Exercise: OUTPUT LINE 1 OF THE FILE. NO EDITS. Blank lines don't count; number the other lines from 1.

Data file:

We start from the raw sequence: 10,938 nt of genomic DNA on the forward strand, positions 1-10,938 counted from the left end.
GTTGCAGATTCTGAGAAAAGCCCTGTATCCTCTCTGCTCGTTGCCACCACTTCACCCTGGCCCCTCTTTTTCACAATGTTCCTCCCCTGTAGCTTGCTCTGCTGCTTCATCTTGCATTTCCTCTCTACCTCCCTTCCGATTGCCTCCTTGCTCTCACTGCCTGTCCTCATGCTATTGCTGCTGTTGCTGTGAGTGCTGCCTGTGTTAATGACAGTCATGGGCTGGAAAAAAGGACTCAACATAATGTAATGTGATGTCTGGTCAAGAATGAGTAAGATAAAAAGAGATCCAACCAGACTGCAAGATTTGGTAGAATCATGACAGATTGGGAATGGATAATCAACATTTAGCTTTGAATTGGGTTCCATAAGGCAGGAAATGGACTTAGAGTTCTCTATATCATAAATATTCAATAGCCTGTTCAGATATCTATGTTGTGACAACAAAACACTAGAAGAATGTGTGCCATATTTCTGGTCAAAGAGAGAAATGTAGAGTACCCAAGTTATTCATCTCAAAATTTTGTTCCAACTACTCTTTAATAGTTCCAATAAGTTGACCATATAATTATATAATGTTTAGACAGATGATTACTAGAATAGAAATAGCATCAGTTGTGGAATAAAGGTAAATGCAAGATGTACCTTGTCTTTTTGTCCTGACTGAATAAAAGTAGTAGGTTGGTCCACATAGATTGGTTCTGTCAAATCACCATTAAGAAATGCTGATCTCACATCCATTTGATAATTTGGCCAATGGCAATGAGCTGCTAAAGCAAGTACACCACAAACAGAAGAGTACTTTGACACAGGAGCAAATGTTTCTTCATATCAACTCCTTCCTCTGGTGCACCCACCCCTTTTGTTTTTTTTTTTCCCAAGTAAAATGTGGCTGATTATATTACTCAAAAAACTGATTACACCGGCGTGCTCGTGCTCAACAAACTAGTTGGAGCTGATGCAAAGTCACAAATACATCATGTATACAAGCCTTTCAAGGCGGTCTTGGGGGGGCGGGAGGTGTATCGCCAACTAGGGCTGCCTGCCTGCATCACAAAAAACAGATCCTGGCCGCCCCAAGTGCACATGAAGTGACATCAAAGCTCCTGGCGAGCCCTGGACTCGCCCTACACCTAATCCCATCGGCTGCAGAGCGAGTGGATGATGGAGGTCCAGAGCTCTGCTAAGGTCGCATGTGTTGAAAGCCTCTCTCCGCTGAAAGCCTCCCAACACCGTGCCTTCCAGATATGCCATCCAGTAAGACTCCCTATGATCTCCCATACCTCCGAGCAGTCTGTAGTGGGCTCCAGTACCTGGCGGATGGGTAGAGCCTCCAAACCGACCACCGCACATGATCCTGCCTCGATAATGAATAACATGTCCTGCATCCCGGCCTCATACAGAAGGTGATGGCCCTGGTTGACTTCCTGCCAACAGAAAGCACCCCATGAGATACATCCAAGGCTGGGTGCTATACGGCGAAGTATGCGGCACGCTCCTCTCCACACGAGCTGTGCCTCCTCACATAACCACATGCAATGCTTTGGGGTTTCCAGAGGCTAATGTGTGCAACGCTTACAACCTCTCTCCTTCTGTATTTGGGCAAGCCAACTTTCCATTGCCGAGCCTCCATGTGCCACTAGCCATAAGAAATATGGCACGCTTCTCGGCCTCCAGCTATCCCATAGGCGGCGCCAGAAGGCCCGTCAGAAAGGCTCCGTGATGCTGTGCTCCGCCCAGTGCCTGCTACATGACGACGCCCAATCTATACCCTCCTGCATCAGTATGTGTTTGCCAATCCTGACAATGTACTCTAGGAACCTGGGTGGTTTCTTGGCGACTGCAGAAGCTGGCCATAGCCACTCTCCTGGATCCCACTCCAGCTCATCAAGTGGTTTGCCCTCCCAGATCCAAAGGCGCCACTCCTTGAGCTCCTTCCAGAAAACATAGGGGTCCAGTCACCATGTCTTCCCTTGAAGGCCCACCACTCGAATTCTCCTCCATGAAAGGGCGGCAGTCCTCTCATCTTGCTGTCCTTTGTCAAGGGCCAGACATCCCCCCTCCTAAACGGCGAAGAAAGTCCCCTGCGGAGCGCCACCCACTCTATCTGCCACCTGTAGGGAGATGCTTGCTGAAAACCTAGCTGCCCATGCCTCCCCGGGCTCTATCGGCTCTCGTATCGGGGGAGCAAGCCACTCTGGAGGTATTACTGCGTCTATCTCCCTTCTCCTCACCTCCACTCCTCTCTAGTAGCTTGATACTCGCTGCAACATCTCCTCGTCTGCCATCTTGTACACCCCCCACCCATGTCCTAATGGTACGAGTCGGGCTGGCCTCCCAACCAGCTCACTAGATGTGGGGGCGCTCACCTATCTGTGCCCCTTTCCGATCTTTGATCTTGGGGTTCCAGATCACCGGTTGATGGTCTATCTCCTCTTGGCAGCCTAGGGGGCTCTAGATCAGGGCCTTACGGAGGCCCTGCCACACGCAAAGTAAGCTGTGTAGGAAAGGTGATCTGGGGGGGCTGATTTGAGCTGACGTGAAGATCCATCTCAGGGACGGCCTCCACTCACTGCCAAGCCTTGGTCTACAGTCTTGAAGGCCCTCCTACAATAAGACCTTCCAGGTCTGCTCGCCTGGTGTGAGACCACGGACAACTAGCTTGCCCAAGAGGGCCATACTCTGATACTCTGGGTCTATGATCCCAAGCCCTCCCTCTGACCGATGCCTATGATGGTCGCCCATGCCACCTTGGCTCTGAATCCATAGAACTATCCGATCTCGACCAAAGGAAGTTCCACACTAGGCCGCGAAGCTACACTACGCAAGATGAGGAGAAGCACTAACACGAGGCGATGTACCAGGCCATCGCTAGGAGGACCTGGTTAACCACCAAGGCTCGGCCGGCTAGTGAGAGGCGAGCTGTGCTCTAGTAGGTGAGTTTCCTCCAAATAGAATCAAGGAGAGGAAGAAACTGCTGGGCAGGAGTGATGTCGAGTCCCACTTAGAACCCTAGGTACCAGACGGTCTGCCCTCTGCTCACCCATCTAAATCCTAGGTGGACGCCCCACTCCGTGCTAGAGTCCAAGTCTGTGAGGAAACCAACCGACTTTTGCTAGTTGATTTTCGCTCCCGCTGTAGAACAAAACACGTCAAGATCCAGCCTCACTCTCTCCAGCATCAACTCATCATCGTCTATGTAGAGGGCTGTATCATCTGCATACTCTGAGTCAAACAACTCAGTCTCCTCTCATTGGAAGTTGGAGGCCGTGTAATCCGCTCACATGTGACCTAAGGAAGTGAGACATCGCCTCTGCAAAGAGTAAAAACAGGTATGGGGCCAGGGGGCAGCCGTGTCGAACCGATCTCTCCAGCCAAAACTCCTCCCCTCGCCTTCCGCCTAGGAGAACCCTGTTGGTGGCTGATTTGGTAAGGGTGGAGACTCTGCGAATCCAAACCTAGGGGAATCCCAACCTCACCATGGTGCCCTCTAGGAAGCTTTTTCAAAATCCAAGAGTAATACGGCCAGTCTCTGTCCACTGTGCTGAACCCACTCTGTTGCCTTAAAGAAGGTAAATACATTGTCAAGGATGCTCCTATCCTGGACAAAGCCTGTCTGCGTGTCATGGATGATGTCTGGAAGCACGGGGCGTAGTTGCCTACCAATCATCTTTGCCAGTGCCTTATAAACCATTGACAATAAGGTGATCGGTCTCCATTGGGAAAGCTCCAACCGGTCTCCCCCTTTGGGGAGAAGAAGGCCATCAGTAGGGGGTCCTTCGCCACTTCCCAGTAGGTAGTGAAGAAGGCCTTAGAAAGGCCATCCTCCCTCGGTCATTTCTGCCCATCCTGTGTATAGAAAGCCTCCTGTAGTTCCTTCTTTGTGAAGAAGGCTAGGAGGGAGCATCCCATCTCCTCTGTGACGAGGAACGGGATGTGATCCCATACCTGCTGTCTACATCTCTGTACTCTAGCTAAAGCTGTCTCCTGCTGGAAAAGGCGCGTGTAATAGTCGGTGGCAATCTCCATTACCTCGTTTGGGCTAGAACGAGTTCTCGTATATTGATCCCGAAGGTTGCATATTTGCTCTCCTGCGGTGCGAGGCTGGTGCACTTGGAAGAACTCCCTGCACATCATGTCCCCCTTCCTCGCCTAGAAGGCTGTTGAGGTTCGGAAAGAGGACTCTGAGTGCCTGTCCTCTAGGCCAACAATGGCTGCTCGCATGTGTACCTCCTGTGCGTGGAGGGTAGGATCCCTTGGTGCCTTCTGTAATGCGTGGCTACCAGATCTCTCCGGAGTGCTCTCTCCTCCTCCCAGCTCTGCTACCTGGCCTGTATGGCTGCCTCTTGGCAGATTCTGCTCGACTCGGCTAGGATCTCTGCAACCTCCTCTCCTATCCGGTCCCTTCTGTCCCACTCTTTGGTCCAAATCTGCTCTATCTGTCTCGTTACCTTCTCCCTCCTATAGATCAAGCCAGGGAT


We start from the raw sequence: 10,938 nt of genomic DNA on the forward strand, positions 1-10,938 counted from the left end.